I don’t think about it as much any more, but several years ago I was nearly obsessed with the idea of intrinsic versus extrinsic motivation. I ran cross country in high school and at the time I was very motivated by winning medals, winning a state championship, and impressing my friends and family. After graduating and starting college, I was no longer on a team, but I was at the peak of my running and I was still motivated by shiny medals and bragging rights. For a long time, my motivation with running was extrinsic and I was focused more on external versus internal goals.
However, after I finished my undergrad and started working, got married, and eventually returned for more school, I had to re-think my motivation with running. I have asthma, so I was never quite able to be the best runner in any given race, but I was always competitive and if I got lucky I could win a race here or there. I could live up to the external goals that I set for myself. But once I started working 40 hour weeks and had to balance my time between work, a new wife, and eventually returning to school, I couldn’t run enough or be competitive enough to match those external goals. If I was going to keep running at all, my motivation had to be intrinsic, and I had to identify internal goals that could challenge me and keep me motivated. This is why a few years back my mind was constantly thinking about ideas of motivation.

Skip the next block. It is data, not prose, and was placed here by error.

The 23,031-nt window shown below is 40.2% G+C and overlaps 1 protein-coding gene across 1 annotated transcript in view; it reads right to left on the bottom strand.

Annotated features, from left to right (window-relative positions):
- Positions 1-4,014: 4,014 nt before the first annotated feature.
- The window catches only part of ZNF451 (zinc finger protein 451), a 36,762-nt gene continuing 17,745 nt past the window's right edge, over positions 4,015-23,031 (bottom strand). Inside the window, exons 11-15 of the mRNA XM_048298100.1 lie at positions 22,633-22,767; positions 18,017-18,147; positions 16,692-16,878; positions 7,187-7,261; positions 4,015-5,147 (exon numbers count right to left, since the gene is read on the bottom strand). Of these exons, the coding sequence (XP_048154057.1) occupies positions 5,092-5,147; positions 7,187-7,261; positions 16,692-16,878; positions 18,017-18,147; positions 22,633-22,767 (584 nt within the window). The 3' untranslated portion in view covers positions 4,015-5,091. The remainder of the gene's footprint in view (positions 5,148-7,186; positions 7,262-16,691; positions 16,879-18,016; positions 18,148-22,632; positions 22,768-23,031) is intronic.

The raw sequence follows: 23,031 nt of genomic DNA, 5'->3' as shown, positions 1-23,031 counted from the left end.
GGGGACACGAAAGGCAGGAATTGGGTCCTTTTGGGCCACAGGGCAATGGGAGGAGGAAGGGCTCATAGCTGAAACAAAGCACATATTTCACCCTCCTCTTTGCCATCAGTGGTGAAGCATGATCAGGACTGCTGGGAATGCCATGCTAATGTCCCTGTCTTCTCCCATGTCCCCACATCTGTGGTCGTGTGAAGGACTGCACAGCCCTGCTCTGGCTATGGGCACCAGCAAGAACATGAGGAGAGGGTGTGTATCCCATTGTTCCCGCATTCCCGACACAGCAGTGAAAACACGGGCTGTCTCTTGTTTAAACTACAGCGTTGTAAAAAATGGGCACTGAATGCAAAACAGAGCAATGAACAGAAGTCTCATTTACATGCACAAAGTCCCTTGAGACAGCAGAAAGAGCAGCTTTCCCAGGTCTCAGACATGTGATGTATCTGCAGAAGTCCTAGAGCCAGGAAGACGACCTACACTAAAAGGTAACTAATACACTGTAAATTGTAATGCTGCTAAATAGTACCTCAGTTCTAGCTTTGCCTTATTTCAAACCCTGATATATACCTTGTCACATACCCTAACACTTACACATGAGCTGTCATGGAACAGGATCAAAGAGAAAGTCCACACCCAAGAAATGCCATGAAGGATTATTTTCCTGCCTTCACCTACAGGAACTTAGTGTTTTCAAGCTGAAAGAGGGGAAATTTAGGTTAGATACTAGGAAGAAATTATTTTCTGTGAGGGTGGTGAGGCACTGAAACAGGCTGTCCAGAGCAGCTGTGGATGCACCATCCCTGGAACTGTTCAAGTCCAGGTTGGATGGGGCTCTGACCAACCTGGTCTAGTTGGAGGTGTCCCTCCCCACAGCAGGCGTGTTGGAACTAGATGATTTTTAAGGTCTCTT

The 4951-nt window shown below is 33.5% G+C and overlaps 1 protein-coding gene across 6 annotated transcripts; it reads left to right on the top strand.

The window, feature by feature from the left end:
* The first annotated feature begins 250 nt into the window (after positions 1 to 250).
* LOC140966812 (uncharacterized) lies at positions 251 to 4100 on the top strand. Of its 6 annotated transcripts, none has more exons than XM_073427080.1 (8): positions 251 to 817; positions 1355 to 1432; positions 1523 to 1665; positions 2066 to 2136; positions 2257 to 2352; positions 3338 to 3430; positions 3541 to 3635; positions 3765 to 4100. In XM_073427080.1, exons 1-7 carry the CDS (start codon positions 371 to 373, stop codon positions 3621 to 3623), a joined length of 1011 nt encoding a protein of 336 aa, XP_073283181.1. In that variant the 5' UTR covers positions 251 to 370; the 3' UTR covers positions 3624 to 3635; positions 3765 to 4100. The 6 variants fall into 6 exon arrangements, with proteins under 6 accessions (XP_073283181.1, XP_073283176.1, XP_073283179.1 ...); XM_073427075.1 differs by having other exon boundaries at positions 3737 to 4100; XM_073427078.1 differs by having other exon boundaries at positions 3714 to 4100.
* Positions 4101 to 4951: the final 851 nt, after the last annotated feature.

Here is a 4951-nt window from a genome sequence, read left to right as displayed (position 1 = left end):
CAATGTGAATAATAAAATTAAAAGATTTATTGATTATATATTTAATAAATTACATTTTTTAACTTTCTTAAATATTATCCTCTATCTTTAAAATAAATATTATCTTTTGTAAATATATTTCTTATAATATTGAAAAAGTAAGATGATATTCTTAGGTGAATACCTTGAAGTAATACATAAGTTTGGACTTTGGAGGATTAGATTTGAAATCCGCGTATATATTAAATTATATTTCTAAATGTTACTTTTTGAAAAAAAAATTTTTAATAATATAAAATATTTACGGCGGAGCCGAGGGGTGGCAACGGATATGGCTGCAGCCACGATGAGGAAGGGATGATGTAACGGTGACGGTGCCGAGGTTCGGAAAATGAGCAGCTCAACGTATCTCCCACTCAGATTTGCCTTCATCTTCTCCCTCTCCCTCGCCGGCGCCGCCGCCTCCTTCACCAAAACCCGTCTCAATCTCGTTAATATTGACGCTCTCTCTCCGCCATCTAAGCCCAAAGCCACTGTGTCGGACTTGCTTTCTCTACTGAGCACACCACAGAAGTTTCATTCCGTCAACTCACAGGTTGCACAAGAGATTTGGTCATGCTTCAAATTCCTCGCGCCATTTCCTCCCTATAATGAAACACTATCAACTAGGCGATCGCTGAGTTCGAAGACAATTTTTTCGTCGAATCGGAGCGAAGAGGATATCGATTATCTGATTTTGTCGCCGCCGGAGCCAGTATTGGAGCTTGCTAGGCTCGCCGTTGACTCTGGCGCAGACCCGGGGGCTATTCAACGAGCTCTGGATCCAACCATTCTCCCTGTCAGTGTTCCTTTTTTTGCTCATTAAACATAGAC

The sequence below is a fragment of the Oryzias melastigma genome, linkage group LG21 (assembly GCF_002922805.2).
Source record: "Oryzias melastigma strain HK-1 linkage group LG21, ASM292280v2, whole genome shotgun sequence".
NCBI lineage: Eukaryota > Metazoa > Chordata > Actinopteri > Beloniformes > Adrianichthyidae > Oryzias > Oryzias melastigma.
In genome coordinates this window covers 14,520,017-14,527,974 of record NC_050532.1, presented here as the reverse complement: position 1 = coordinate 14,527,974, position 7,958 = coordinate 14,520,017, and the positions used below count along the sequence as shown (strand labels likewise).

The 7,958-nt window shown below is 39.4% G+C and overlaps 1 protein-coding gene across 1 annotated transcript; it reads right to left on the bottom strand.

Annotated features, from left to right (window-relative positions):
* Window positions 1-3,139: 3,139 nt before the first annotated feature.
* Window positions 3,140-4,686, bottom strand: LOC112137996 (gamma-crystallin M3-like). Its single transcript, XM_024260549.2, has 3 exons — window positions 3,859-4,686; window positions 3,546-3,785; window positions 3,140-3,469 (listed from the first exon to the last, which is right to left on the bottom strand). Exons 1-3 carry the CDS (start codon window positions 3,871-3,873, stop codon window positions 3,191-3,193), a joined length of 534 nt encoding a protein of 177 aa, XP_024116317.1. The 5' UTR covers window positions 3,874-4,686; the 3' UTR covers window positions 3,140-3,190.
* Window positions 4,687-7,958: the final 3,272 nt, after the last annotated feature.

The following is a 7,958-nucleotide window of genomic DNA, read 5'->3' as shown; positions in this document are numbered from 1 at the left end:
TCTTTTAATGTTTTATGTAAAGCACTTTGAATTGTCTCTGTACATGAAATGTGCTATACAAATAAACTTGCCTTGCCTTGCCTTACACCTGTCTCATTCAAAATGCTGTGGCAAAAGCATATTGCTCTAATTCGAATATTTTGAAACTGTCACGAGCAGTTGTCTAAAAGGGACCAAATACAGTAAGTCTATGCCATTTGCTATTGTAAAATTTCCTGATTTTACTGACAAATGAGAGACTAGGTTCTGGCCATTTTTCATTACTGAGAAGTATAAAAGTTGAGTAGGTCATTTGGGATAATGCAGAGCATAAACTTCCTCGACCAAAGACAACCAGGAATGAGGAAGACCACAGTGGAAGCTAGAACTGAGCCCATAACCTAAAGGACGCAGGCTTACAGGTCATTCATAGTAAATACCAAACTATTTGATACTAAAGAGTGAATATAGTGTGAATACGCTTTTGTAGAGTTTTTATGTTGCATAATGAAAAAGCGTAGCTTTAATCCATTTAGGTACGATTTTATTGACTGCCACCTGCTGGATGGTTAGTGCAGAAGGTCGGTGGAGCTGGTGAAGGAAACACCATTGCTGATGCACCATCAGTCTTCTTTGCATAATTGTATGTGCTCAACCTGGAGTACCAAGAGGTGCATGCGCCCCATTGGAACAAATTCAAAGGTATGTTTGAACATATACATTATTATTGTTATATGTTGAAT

The last few years, extrinsic versus intrinsic motivation and external versus internal goals haven’t been on my mind as much, but thoughts about motivation and goals came back to me while reading Gerd Gigerenzer’s book Risk Savvy. When discussing recent increases in rates of anxiety among young people today he writes:
“The best explanation can be found in what young people believe is important in life: in the distinction between internal and external goals. Internal goals include becoming a mature person by strengthening one’s skills, competences, and moral values, and living a meaningful life. External goals have to do with material rewards and other people’s opinions, including high income, social approval, and good looks. People’s goals have shifted steadily since the end of World War II toward more and more extrinsic goals. Annual polls of college freshman showed that recent generations judged being well off financially as more important than developing a meaningful philosophy of life.”
I think that Gigerenzer’s message is a little overblown and has a little kids these days element to it, but I think the trend he identifies is generally correct, but possibly mischaracterized*. Studies have shown that our overall level of wealth or wellbeing doesn’t really mean much to us and isn’t predictive of happiness. Our expectations and a sense of improved wellbeing and opportunity is predictive of happiness. Today, young people are more connected to the world. They see more possibilities, see more ways to use and spend wealth, and have a much bigger world than children around the time of WWII. A child growing up in a small town around the 1950’s or 1960’s may have been impressed by the dentist’s house and new car, but today, a child growing up in a small town can see far more opulence than the dentist’s Mercedes. He can easily log into any social media platform and see LeBron’s mansion and Drake’s new Bugatti. It may not be that people’s goals have shifted between external or internal, but that the external goals have become far more conspicuous, expensive, and extravagant, making them all the more noteworthy and hard to reach.